The second season of “The Handmaid’s Tale” was brought to a close with a moment of cathartic violence. But one could argue the star of the scene wasn’t Alexis Bledel’s handmaid Emily but instead a voice off-screen: Annie Lennox.

With Emily fearing for her life, the sound of Lennox’s symphonic pop cut “Walking on Broken Glass” breaks the silence via car radio. Its upbeat tone contrasts with the pain of the character and, in turn, attempts to bring greater emotional weight to the scene by highlighting the show’s extremes.

It’s one example of how the Hulu series’ second season used familiar pop music not as a cause for celebration but as a tool to torture. Songs underline the show’s dark themes by capturing what’s absent from the world of “The Handmaid’s Tale.” Music, in fact, is banned by the fictional authoritarian regime of Gilead.

With “Broken Glass,” the desired effect was to make the audience uncomfortable. What at first starts as a simple juxtaposition soon becomes menacing.

As Emily sits, not knowing what, if any, punishment she will be dealt by Joseph Lawrence (Bradley Whitford), the latter dances along to the song. He’s either oblivious to Emily’s situation, or purposely tormenting her. The music can play tricks on the characters as well as the viewers.

Music supervisor Maggie Phillips and showrunner Bruce Miller debated at length as to what song would close out the season.

“It was originally Madonna’s ‘Borderline,’ which was played on set,” Phillips said. “I tried a ton of stuff there. It was tricky because Bruce wanted something iconic — female, really poppy and recognizable. It’s a tough scene with Emily — you don’t know what’s going on.”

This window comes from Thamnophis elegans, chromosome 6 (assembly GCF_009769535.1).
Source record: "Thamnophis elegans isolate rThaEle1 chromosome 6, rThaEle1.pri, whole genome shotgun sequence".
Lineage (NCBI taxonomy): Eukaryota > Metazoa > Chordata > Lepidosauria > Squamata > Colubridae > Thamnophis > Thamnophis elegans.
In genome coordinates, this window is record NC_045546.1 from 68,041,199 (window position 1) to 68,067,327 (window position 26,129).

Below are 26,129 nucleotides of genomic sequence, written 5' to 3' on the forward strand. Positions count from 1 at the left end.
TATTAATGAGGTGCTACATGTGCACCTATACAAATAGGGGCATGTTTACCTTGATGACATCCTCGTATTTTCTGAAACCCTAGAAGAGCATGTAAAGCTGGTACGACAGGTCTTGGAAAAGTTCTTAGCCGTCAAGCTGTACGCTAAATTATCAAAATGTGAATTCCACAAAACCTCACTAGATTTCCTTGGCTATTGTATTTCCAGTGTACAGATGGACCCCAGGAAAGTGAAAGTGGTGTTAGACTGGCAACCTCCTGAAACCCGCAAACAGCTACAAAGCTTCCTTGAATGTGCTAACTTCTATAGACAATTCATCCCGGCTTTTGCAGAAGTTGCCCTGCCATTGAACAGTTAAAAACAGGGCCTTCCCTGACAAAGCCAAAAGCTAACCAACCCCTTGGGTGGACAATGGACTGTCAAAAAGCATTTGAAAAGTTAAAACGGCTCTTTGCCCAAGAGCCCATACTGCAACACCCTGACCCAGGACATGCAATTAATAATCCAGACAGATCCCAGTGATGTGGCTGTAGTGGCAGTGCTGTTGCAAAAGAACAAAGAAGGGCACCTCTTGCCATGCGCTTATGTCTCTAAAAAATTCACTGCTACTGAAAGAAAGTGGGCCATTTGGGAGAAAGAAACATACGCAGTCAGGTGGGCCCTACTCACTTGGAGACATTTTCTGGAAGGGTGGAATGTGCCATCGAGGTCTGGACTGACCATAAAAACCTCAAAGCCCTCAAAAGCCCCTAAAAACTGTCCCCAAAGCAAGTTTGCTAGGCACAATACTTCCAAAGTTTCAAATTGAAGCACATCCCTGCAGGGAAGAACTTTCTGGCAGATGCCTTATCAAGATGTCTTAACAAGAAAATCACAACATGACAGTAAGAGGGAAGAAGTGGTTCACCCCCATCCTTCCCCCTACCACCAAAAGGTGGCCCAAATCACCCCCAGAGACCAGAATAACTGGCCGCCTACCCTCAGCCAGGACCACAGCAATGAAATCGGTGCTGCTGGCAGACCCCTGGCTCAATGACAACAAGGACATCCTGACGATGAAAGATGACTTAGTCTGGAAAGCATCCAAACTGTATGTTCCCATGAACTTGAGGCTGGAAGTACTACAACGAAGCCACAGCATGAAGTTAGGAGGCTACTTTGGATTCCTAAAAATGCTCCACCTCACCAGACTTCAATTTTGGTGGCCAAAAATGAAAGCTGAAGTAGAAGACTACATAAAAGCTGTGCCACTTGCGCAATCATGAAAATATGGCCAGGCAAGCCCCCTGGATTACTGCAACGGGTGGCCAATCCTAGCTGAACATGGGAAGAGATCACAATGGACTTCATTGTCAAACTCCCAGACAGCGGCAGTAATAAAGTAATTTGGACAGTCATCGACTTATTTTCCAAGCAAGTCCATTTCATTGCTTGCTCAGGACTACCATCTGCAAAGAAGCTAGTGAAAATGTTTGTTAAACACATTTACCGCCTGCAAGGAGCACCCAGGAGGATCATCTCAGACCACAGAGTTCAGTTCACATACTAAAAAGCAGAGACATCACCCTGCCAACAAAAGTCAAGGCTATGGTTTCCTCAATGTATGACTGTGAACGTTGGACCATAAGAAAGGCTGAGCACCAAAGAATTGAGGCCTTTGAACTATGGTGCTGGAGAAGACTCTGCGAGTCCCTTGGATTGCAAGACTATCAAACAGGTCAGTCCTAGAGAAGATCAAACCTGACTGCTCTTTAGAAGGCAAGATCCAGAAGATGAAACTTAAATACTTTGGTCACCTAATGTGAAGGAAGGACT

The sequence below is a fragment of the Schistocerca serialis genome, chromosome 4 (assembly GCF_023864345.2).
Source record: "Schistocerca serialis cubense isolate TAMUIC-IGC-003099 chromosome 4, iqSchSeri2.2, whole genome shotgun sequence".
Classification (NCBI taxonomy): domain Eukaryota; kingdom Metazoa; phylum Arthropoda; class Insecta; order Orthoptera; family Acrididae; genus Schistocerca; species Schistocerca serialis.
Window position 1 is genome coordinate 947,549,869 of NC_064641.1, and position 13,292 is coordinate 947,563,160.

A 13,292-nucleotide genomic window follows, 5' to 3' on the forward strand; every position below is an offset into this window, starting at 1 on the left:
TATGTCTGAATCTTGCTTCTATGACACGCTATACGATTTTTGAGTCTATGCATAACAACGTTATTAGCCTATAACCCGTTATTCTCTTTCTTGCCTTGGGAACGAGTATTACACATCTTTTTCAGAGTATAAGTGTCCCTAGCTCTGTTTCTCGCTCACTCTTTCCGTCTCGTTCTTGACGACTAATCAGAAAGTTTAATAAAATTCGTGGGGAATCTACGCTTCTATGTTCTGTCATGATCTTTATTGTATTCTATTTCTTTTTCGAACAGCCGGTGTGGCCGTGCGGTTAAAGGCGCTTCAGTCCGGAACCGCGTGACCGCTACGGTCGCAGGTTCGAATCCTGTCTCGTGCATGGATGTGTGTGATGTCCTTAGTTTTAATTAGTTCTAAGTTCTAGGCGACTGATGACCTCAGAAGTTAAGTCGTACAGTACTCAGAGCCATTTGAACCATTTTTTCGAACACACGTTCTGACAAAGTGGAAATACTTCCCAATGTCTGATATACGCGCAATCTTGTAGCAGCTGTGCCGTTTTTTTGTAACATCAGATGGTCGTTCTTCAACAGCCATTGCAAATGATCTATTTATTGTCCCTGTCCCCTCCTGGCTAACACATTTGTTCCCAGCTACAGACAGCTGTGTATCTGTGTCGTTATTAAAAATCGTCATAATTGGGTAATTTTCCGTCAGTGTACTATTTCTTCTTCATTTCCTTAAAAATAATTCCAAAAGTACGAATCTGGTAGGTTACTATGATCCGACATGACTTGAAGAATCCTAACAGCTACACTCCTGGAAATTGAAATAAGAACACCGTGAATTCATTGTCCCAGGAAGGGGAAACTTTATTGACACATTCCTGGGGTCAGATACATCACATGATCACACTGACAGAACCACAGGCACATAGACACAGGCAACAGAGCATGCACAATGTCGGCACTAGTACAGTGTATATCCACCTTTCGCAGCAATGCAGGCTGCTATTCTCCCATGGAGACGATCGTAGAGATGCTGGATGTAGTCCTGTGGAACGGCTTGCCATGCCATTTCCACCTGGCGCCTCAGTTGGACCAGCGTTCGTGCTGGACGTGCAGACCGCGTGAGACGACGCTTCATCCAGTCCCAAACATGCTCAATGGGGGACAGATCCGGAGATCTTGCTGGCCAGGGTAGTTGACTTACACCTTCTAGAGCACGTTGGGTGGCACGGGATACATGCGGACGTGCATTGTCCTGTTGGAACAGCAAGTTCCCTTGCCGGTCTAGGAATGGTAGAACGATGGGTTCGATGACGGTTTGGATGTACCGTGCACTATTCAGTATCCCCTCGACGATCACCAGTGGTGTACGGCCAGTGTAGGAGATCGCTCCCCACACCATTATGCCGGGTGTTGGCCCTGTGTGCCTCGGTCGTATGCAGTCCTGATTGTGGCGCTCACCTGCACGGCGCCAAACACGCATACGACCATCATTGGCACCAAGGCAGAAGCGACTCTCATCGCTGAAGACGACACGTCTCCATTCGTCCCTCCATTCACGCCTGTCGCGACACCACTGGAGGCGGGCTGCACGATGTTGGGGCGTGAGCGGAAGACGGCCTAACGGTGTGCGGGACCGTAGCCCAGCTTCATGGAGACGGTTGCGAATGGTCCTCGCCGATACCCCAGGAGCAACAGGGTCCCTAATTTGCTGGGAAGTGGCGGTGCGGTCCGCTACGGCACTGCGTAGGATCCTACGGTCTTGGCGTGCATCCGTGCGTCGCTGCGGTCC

Music supervision is increasingly taken seriously as an art form. Last year the Television Academy recognized the field when it added a music supervision category to the Emmys (Susan Jacobs won for HBO’s “Big Little Lies”). This June, the Grammy Awards allowed music supervisors to be nominated in the compilation soundtrack field.

If done incorrectly, songs incorporated into the dystopian universe of “The Handmaid’s Tale” could remove the viewer from the experience. Phillips and Miller strive to make difficult choices, avoiding religious cues or coldly distant music to simply reflect what’s on screen.

Earlier in the season, when Elisabeth Moss’ June/Offred listened to Motown favorite “Easy” by the Commodores with Serena (Yvonne Strahovski), it was done to allow the characters to put their aggression aside and remember a time before Gilead. Phillips created playlists for June/Offred, Serena and other title characters to understand them and to tie them to our world.

“I started with three playlists,” Phillips said. “I made a playlist for June and got in her head. I imagined what year she would have been in college and where she grew up and what music was important for her. Then I made a playlist for pre-Gilead — things that make you feel nostalgic and free and frivolous and are a sharp contrast.”

Season 3 is in its early stages, but Phillips is deep into thinking up playlists for the characters and crafting the sounds that will score June’s ultimate plan.

“I think June has gone full-on rebellious and is going to take no prisoners,” Phillips said. “I think she’s going to Gilead to kick some ass, and I want to pick some fighting songs. Bjork’s ‘Army of Me,’ in my mind, could be her anthem.”